Posts Tagged propulsion
[Abstract] Evaluation of measurements of propulsion used to reflect changes in walking speed in individuals poststroke – Journal of Biomechanics
Recent rehabilitation approaches for individuals poststroke have focused on improving walking speed because it is a reliable measurement that is associated with quality of life. Previous studies have demonstrated that propulsion, the force used to propel the body forward, determines walking speed. However, there are several different ways of measuring propulsion and no studies have identified which measurement best reflects differences in walking speed. The primary purposes of this study were to determine for individuals poststroke, which measurement of propulsion (1) is most closely related to their self-selected walking speeds and (2) best reflects changes in walking speed within a session. Participants (N=43) with chronic poststroke hemiparesis walked at their self-selected and maximal walking speeds on a treadmill. Propulsive impulse, peak propulsive force, and mean propulsive value (propulsive impulse divided by duration) were analyzed. In addition, each participant׳s cadence was calculated. Pearson correlation coefficients were used to determine the relationships between different measurements of propulsion versus walking speed as well as changes in propulsion versus changes in walking speed. Stepwise linear regression was used to determine which measurement of propulsion best predicted walking speed and changes in walking speed. The results showed that all 3 measurements of propulsion were correlated to walking speed, with peak propulsive force showed the strongest correlation. Similarly, when participants increased their walking speeds, changes in peak propulsive forces showed the strongest correlation to changes in walking speed. In addition, multiplying each measurement by cadence improved the correlations. The present study suggests that measuring peak propulsive force and cadence may be most appropriate of the variables studied to characterize propulsion in individuals poststroke.
[Abstract] Contribution of Paretic and Nonparetic Limb Peak Propulsive Forces to Changes in Walking Speed in Individuals Poststroke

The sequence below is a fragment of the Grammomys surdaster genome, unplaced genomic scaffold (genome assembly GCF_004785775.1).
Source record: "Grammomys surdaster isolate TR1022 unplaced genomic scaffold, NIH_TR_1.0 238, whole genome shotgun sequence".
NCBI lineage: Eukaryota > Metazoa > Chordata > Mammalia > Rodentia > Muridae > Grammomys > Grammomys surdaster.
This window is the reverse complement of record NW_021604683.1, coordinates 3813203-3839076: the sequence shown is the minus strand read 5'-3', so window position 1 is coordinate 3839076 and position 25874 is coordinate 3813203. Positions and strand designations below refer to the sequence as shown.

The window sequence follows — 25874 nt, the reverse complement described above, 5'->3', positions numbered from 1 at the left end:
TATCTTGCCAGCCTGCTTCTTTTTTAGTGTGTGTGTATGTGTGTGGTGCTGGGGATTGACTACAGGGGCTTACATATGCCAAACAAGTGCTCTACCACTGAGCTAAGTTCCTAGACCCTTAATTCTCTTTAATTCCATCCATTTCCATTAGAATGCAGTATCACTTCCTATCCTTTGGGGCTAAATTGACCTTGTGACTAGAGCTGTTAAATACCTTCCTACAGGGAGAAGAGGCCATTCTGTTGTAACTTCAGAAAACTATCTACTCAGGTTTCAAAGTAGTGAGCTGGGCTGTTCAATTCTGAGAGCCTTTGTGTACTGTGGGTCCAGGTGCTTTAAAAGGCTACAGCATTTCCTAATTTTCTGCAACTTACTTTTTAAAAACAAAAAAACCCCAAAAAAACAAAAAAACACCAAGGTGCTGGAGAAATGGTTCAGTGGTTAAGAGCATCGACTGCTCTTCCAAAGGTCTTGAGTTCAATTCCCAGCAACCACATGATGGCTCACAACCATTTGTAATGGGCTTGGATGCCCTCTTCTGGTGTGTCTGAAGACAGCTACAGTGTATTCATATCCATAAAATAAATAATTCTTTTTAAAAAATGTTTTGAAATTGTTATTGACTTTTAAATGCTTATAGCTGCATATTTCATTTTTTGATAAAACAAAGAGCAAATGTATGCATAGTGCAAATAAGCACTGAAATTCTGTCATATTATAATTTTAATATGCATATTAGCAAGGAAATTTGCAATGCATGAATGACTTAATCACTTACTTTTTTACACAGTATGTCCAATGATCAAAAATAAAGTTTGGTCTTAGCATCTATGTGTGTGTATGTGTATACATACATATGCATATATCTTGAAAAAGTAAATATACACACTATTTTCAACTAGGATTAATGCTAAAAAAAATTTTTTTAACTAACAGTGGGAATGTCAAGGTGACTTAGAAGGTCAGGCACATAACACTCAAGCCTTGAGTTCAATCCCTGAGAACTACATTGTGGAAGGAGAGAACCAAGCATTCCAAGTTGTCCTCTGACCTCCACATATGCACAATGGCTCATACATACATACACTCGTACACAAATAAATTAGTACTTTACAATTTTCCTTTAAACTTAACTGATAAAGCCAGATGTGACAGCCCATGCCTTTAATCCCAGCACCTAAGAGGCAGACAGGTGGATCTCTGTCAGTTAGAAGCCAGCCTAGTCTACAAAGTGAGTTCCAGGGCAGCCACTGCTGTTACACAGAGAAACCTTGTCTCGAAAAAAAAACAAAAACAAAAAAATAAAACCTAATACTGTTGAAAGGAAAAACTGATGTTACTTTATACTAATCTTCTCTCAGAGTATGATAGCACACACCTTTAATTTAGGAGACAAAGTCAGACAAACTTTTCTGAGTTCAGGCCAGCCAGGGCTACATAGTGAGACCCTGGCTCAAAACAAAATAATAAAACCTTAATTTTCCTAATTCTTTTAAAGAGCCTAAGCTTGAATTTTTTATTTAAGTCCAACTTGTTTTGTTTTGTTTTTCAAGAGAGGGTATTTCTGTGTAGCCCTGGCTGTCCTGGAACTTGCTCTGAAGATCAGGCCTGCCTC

Background. Recent rehabilitation efforts after stroke often focus on increasing walking speed because it is associated with quality of life. For individuals poststroke, propulsive force generated from the paretic limb has been shown to be correlated to walking speed. However, little is known about the relative contribution of the paretic versus the nonparetic propulsive forces to changes in walking speed.
Objective. The primary purpose of this study was to determine the contribution of propulsive force generated from each limb to changes in walking speed during speed modulation within a session and as a result of a 12-week training program.
Methods. Gait analysis was performed as participants (N = 38) with chronic poststroke hemiparesis walked at their self-selected and faster walking speeds on a treadmill before and after a 12-week gait retraining program.
Results. Prior to training, stroke survivors increased nonparetic propulsive forces as the primary mechanism to change walking speed during speed modulation within a session. Following gait training, the paretic limb played a larger role during speed modulation within a session. In addition, the increases in paretic propulsive forces observed following gait training contributed to the increases in the self-selected walking speeds seen following training.
Conclusions. Gait retraining in the chronic phase of stroke recovery facilitates paretic limb neuromotor recovery and reduces the reliance on the nonparetic limb’s generation of propulsive force to increase walking speed. These findings support gait rehabilitation efforts directed toward improving the paretic limb’s ability to generate propulsive force.